Bibliophile | Hera puts life on hold waiting for the ‘Green Dot’

Green Dot
by Madeleine Gray
Allen & Unwin

Hera Stephen was one of the highest achieving students at her high school, but the need to prove she could achieve high marks was not connected to any career ambitions. In fact, she didn’t particularly want a job and the university studies that followed were just a way of avoiding having to get employment.

Now, still aimless at the age of 24, she had accumulated a sizable student debt and was still living with her father. It turned out that having three Arts degrees didn’t qualify you for many jobs.

Bisexual Hera had broken up with her girlfriend and was sick of being excluded from conversations with her friends because she couldn’t complain about her relationship or her workplace.

Eventually settling for an overly air-conditioned, windowless office in Sydney as a comment moderator on a news website, her boredom leads her to begin an affair with an older, married guy in her workplace.

That certainly spiced things up, but her friends are horrified about her dubious decision to remain the ‘other woman’ and continue to be strung along by empty promises. They wanted to know what the attraction was of a two-timing cheater who could only be available for a few hours a few times a week.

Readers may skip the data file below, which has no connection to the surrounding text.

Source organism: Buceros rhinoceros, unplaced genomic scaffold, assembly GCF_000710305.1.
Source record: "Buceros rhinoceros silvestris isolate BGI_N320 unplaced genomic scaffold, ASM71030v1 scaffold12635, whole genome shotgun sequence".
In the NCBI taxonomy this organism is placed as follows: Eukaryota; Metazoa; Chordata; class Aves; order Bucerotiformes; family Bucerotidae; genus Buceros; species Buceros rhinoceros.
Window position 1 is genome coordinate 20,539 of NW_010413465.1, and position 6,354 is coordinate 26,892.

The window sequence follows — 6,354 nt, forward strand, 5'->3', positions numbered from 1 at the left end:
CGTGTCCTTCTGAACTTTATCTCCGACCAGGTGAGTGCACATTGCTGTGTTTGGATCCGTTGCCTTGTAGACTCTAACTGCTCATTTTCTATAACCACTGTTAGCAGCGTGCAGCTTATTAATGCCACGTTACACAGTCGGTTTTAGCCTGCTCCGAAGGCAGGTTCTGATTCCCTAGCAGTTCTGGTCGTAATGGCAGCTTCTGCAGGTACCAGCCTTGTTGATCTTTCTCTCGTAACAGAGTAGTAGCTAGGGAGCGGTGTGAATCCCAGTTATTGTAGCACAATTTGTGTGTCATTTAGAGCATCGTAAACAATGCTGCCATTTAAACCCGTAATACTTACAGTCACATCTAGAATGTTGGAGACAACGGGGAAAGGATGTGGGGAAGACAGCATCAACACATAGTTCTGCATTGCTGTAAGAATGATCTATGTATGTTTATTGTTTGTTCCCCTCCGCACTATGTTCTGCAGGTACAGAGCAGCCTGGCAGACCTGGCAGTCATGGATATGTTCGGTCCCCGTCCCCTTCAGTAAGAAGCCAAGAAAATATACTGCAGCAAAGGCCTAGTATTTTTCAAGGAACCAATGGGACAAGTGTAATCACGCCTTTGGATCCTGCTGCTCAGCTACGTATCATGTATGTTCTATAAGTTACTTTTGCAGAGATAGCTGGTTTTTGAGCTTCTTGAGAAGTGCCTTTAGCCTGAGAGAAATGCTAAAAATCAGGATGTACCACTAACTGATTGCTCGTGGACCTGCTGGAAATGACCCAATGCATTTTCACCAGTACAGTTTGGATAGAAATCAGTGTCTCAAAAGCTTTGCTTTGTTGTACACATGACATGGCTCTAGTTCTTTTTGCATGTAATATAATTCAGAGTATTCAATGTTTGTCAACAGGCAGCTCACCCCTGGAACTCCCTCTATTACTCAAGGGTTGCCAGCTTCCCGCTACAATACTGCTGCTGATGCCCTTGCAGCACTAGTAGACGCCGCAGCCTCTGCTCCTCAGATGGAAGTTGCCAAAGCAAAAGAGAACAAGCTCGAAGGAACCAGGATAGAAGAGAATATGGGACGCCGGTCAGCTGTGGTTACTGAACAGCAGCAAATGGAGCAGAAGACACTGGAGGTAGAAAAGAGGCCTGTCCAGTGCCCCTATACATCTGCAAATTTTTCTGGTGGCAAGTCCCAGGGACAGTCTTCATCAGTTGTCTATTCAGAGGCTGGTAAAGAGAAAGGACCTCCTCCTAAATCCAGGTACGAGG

The green dot in the title refers to the online symbol on social media, when you can see someone is typing even when they are unable to talk to you. Sometimes you are rewarded with a message, and sometimes the sender has second thoughts and the green dot disappears without explanation.

As time goes on, Hera realises that she is spending a lot of her time waiting for the green dot and it was becoming more difficult to ignore the bad that comes with the good in the relationship while she is putting her life on hold.

Author Madeleine Gray should know. At the beginning of the novel, she confesses that she was once in love with a man who wouldn’t leave his wife. She says she was attracted to his apparent stability and place in life and she just wanted “to snuggle in with him, into his life couch”.

She goes on to say that it was a personal challenge to make the man love her so much that he would leave what he had always known “purely to attain my company forever”. As the COVID lockdowns rage, Hera has to work out why she continues to do things that she knows are a bad idea.

It’s an interesting journey, and one that far too many people have been on. There are some very funny moments before Hera finally realises that there are some things you can count on in life: “death, taxes and being a fucking idiot”.

Lezly Herbert

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